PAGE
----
Like, where are the real puppetmasters?
The JMB captures are super-convenient for all concerned. Attacks on cultural functions? Machete attacks on Humayun Azad and Shamsur Rahman? Mysterious Chittagong arms drop? Forget all that. We've got JMB, all is well. An all-purpose monster under the bed, the solution is also childlike simplicity -- hang 'em high, and we can have shonar Bangla back.
In a country where bureaucracy moves at molasses pace, and cases can hang in court for years, why did the JMB case get such speedy treatment? Why the mad rush to hang them before the caretaker government took office? After a BNP MP's explosive allegation of links between JMB and high-ups in BNP, and press reporting of the same, Advocate Z.I. Khan Panna filed a Public Interest Litigation (WP No. 8621 of 2005), asking that investigations regarding the bomb attacks also take into account such allegations.
After the High Court gave a positive direction to the police and others to extend the range of investigation, the former Attorney General A.J. Mohammad Ali, on behalf of the 4-Party Alliance, appealed and got a stay order from the Appellate Division. What are they all so afraid of? And whatever happened to FBI, Singapore, Interpol, and Scotland Yard investigation reports, results of searches and seizures, information gathered by investigating officers, sources of supply of weapons, financing source investigations, etc. None of those were ever made public.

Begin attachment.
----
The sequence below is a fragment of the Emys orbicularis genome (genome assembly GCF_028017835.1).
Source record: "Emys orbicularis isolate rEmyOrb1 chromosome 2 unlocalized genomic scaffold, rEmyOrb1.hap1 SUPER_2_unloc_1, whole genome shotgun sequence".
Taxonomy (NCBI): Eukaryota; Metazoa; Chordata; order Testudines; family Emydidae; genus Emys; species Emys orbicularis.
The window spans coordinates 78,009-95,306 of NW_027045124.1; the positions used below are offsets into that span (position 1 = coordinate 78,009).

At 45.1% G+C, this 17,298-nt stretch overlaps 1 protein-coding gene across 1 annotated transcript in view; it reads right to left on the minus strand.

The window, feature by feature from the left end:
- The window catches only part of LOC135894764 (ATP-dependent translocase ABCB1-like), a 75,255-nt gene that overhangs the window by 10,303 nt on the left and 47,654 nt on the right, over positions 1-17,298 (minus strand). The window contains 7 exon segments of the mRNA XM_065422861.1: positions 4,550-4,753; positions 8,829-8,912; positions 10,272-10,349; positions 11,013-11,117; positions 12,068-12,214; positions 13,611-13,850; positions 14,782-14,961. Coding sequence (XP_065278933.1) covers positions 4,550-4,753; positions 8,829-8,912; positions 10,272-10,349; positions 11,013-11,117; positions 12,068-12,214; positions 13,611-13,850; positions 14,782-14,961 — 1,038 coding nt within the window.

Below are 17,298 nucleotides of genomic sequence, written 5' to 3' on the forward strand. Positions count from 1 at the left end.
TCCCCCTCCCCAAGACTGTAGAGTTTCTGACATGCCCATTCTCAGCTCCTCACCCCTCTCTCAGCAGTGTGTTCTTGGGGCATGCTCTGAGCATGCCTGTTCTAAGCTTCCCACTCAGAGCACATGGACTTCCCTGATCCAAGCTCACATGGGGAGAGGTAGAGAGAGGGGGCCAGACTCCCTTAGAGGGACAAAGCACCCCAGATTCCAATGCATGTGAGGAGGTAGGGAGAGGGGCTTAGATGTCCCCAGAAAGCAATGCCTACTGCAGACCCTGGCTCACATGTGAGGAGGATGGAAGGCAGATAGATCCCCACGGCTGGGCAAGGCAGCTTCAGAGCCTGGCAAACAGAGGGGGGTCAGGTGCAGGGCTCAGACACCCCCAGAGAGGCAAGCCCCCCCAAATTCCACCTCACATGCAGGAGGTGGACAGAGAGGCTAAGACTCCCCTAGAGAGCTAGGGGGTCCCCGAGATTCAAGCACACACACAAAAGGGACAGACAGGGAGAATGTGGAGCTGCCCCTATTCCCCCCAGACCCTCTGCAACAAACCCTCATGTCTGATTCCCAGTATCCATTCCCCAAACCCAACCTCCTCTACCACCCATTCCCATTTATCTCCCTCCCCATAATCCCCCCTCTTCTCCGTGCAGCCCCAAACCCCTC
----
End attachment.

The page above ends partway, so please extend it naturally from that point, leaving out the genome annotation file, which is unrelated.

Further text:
The death penalty is wrong on humanistic grounds, but also tactically in this case, because it chokes off the investigation trail. There is still time for this CTG to commute the sentences to life imprisonment, make public all documents from investigations to date, and continue interrogating them, through neutral, non-partisan investigation officers -- until we get to the whole truth.
Maybe some people are lusting to see bearded faces turn black and blue, tongues bulging out, twisting in the wind. Mar shala gulo ke. The truth would be the real casualty. Once again, chuno putis would die, while puppetmasters roam free.
Naeem Mohaiemen does film/art/text interventions in Dhaka and New York.